Sydney Criminal Lawyers spoke to NSWCCL president Nicholas Cowdery about the need to increase parliamentary scrutiny during a crisis, rather than eradicate it, as well as the issues around the gaping holes in the emergency provisions that are leading to the ambiguities in their enforcement.
Firstly, both the Australian and NSW parliaments were closed down three weeks ago due to the COVID-19 pandemic. And these shutdowns are set to continue for months on end.
You’ve warned that these closures are “unacceptable and dangerous for democracy”. Mr Cowdery, what are your concerns about government operating in this manner?
At times of emergency, when the executive becomes more active in involving itself in ordinary citizens’ affairs, the need for parliamentary scrutiny doesn’t get less, it increases.
This is because there needs to be transparency and accountability of the authorities to the people. And that accountability is given through the parliament.
Now, in addition to the Commonwealth parliament, which is closed until the 11 August, the NSW parliament is closed until 15 September. These closures of parliament are completely unwarranted and contrary to the public interest.
Even in the times of the two world wars, the Australian parliament did not shut down. Indeed, during the Second World War, there was a change of government through an election.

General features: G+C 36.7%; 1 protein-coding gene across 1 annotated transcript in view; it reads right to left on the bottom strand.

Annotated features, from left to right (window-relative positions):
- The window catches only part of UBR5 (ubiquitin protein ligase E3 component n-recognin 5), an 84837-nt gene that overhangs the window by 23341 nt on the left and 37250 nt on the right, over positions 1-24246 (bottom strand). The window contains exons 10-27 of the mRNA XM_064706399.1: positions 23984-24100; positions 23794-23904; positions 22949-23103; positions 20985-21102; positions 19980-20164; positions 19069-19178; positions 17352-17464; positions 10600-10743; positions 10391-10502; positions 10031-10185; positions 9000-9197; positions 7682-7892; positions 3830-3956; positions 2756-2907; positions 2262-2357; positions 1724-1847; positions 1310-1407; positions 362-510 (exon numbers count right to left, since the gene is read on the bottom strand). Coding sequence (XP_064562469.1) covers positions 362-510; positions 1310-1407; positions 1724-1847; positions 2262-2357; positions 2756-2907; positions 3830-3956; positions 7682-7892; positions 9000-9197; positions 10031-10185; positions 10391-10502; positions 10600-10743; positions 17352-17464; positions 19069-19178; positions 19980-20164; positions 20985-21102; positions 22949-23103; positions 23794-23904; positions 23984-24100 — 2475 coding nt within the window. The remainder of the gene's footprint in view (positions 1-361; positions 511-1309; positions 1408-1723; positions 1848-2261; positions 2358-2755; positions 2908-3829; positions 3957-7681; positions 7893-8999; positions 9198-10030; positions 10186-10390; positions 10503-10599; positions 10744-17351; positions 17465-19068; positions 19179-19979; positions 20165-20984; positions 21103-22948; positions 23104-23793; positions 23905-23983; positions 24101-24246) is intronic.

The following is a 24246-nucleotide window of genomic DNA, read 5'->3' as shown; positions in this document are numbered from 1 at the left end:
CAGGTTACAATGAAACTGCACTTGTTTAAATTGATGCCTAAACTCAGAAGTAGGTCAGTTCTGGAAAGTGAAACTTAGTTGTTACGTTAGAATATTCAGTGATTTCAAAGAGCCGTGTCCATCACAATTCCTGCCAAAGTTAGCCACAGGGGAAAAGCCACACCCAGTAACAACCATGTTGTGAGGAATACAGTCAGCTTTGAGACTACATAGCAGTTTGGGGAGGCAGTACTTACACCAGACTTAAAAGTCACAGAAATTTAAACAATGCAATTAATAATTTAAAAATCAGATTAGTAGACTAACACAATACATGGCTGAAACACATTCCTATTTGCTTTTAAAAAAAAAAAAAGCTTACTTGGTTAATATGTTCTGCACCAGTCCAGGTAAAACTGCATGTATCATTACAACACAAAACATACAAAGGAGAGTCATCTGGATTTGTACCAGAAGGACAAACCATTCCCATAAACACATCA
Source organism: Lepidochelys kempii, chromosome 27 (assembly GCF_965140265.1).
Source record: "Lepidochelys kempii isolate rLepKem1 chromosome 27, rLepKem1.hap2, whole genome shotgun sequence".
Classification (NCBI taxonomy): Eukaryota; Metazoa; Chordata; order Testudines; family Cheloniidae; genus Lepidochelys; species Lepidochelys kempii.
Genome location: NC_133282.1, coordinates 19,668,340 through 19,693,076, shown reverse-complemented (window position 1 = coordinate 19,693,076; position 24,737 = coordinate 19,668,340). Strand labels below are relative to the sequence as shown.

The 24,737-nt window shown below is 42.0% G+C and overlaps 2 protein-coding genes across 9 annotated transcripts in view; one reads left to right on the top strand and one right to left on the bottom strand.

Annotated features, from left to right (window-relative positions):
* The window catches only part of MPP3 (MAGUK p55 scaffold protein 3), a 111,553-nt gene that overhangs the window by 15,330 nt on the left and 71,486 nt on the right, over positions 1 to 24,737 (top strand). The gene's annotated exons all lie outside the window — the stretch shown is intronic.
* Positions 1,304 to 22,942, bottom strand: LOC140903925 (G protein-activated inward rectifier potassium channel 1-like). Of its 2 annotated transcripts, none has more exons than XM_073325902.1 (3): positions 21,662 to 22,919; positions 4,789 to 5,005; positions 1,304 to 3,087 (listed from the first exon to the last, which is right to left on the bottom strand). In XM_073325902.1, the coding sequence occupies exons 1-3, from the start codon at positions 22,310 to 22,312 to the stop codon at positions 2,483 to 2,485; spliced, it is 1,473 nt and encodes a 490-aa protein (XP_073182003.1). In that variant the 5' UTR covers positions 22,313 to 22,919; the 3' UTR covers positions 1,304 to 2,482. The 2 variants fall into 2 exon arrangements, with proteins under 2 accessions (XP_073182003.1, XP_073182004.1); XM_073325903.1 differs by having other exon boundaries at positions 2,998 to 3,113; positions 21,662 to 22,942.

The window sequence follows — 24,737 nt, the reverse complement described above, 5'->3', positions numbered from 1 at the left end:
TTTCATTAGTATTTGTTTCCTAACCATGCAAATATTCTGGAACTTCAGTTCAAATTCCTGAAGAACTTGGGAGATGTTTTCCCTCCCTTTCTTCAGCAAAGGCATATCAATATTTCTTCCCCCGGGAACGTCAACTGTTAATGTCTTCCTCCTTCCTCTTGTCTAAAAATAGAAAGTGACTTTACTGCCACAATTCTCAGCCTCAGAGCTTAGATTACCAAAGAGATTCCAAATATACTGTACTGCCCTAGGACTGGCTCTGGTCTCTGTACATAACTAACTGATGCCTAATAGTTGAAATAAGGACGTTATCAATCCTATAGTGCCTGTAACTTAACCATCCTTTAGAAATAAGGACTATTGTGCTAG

So, the need for democracy to be maintained, and the need for the people to hold government to account, becomes, in our view, even greater in times of emergency than it normally is.
And in addition to that, the government is allocating huge amounts of money to various emergency programs.
Now, when money is sloshing about like that, the opportunities for misconduct become much greater, and therefore, there needs to be greater scrutiny of the allocation of funds and the expenditure of funds, again, in the public interest.
Two days after the PM shutdown federal parliament, he went on to establish the National COVID-19 Coordination Commission (NCCC). This is a body established to help the government coordinate the economy during the pandemic.
In your opinion, is there an issue with establishing such a body, whilst having sent home all non-Coalition federal politicians, who’ve been publicly elected and might have played a role in this newly established body?
Any body like that would have had stronger foundations if it was nonpartisan – if it was a cross-party agreement to establish such a body.
We don’t seem to have heard a lot about what it’s doing. So, again, if we had parliament sitting there might be the opportunity to monitor the activities of the commission and be satisfied that it is fulfilling its mandate.